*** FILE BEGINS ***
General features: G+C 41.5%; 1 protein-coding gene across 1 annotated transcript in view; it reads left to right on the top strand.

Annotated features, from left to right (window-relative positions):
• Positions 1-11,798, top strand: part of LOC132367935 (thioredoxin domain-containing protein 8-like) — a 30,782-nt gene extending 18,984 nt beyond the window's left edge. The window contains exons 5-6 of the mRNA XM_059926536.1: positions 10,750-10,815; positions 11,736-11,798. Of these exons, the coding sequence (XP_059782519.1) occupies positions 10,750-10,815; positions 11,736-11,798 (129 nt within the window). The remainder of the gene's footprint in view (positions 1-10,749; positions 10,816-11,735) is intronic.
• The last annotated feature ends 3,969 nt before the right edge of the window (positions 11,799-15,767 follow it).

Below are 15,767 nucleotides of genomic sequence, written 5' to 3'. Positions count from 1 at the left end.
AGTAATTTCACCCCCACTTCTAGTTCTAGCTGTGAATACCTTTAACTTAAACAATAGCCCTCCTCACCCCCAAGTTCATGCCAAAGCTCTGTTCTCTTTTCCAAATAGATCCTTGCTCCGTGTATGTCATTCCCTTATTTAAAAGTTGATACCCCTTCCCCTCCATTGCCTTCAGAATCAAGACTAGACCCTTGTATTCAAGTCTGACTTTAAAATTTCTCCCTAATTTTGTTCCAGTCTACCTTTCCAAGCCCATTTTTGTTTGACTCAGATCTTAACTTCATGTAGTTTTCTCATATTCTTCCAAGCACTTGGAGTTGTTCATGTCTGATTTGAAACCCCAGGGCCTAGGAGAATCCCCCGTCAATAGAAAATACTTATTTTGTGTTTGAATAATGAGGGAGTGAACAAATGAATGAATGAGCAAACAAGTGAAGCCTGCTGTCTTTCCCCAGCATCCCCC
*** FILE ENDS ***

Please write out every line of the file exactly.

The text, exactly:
General features: G+C 41.5%; 1 protein-coding gene across 1 annotated transcript in view; it reads left to right on the top strand.

Annotated features, from left to right (window-relative positions):
• Positions 1-11,798, top strand: part of LOC132367935 (thioredoxin domain-containing protein 8-like) — a 30,782-nt gene extending 18,984 nt beyond the window's left edge. The window contains exons 5-6 of the mRNA XM_059926536.1: positions 10,750-10,815; positions 11,736-11,798. Of these exons, the coding sequence (XP_059782519.1) occupies positions 10,750-10,815; positions 11,736-11,798 (129 nt within the window). The remainder of the gene's footprint in view (positions 1-10,749; positions 10,816-11,735) is intronic.
• The last annotated feature ends 3,969 nt before the right edge of the window (positions 11,799-15,767 follow it).

Below are 15,767 nucleotides of genomic sequence, written 5' to 3'. Positions count from 1 at the left end.
AGTAATTTCACCCCCACTTCTAGTTCTAGCTGTGAATACCTTTAACTTAAACAATAGCCCTCCTCACCCCCAAGTTCATGCCAAAGCTCTGTTCTCTTTTCCAAATAGATCCTTGCTCCGTGTATGTCATTCCCTTATTTAAAAGTTGATACCCCTTCCCCTCCATTGCCTTCAGAATCAAGACTAGACCCTTGTATTCAAGTCTGACTTTAAAATTTCTCCCTAATTTTGTTCCAGTCTACCTTTCCAAGCCCATTTTTGTTTGACTCAGATCTTAACTTCATGTAGTTTTCTCATATTCTTCCAAGCACTTGGAGTTGTTCATGTCTGATTTGAAACCCCAGGGCCTAGGAGAATCCCCCGTCAATAGAAAATACTTATTTTGTGTTTGAATAATGAGGGAGTGAACAAATGAATGAATGAGCAAACAAGTGAAGCCTGCTGTCTTTCCCCAGCATCCCCC